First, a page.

While I live, I will not bow my head to such servitude; I will oppose the measures of a King and his Parliament whenever they are dangerous to my liberty; but I will never give my voice for measures by which the Constitution of my country is thus wantonly to be altered, and by which men are to be clothed with power to revenge themselves upon their neighbours, without control, and the poor victim of their mad zeal, malice, or wrath, is to be exposed to infamy and disgrace, unheard, without the form of a trial, and against the laws of his country.

Reflect, Committee-men, for a moment on the tendency of this Resolve; in the powers it invests you with; shudder at the consequences; use not these powers, nay, not sparingly, as we are to kill our Sheep. Let not the prospect of unlimited power turn your heads, but amidst your zeal for liberty, and desire to prevent tyranny, alter not the


Constitution of your country, and usurp not powers you will not allow to, nay, such as the King and Parliament dare not attempt.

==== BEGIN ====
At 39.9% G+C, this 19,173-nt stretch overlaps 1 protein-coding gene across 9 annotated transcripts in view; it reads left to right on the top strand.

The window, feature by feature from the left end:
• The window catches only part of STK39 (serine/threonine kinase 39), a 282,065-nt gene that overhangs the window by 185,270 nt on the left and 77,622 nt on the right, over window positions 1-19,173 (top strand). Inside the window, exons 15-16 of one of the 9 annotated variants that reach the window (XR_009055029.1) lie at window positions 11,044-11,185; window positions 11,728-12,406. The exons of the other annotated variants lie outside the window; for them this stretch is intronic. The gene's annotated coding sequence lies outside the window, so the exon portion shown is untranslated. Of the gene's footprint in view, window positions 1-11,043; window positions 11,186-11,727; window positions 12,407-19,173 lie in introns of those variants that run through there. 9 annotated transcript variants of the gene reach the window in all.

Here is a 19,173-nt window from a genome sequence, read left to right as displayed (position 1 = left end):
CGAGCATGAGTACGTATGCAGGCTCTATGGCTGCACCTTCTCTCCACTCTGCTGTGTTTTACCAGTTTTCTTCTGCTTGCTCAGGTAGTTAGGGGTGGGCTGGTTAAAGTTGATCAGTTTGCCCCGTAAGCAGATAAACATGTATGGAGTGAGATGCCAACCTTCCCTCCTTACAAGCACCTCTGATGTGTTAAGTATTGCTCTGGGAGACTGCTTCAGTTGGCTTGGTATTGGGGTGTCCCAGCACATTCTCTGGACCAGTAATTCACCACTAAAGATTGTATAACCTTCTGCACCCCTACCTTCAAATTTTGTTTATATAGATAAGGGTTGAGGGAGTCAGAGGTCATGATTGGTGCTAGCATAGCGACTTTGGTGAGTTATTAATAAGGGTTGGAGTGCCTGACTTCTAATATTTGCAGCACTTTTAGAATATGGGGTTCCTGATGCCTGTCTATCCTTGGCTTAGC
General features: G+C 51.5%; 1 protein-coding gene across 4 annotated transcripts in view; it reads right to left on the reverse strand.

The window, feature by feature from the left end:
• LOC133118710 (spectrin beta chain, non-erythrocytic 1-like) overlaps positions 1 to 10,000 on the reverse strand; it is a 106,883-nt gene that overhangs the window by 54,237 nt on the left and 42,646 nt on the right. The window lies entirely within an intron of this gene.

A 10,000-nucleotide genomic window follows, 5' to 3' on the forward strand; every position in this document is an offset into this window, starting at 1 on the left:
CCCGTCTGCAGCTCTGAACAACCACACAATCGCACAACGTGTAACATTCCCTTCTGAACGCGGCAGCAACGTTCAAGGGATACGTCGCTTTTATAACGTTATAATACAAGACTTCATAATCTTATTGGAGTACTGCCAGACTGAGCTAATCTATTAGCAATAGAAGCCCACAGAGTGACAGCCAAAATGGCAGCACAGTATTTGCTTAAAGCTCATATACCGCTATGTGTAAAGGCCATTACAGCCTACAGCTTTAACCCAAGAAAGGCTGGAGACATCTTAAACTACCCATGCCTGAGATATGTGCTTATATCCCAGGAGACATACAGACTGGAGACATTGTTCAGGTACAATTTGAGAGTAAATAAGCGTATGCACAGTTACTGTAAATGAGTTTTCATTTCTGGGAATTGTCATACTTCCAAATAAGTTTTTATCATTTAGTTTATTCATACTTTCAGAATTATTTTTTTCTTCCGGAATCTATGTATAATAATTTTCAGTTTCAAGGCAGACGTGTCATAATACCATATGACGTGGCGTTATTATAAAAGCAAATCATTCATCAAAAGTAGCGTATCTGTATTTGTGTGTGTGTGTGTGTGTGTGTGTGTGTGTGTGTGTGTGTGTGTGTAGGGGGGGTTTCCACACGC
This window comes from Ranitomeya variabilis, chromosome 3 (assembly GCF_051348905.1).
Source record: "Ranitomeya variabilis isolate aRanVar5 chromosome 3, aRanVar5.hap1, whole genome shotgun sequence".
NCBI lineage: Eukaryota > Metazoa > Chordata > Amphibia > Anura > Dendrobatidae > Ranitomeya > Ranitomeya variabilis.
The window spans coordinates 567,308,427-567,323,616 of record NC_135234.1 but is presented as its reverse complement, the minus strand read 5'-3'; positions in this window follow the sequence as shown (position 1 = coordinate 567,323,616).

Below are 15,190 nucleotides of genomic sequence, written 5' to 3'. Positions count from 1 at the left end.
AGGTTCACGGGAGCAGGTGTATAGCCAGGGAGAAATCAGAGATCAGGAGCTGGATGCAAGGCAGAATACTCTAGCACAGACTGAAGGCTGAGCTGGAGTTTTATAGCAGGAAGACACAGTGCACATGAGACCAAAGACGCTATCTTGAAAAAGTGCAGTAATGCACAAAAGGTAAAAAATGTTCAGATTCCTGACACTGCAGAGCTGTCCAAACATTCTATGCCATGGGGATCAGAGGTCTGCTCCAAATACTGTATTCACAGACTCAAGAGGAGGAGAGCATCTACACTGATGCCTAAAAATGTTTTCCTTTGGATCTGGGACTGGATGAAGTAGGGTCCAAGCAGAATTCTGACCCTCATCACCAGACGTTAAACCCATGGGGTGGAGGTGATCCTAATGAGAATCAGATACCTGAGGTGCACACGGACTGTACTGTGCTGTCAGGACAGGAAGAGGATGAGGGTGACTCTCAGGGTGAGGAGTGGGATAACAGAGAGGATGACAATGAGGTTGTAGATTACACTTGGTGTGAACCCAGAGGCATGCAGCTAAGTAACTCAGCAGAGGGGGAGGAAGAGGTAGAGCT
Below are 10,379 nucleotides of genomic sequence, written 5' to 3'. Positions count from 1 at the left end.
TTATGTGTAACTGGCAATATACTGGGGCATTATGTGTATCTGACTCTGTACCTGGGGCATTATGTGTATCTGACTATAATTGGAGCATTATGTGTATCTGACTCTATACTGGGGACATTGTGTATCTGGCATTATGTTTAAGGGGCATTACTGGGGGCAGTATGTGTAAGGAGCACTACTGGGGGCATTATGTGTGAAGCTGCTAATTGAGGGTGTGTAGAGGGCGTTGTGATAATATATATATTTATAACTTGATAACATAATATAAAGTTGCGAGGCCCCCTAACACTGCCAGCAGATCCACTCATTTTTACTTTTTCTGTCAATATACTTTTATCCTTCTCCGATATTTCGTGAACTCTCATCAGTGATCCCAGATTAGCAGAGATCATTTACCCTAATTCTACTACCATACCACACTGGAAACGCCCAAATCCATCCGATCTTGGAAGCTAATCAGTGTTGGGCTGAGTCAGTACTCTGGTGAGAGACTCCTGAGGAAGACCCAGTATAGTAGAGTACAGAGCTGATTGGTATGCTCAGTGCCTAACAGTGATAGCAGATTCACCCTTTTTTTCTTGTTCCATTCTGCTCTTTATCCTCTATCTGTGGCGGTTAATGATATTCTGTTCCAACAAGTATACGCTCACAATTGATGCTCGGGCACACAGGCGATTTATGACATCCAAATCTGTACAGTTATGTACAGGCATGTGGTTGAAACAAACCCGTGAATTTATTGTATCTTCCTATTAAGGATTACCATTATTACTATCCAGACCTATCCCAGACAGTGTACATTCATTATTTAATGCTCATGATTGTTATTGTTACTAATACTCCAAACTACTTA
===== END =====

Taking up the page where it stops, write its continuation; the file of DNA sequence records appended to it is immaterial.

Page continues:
I have thought proper thus to deliver my sentiments, and should have done it in the first Paper succeeding your notice, and before the intended meeting, had not my distance from a Printer prevented; but, that the Freeholders of the Province, and of this County in particular, may consider of the dangerous step you have advised them to take, and in time may drop the absurd and destructive measure of Committee-men and Delegates, and constitutionally, by their Representatives, ask redress of such real grievances as they labour under, I have published my resolves, which, by-the-bye, are equally, if not more constitutional, rational, wise, and prudent, than either the Resolves of the Congress, or your notification; and I sincerely wish that my fellow-freeholders would look before they leap; without the first, I am sure the last will endanger their necks, &c.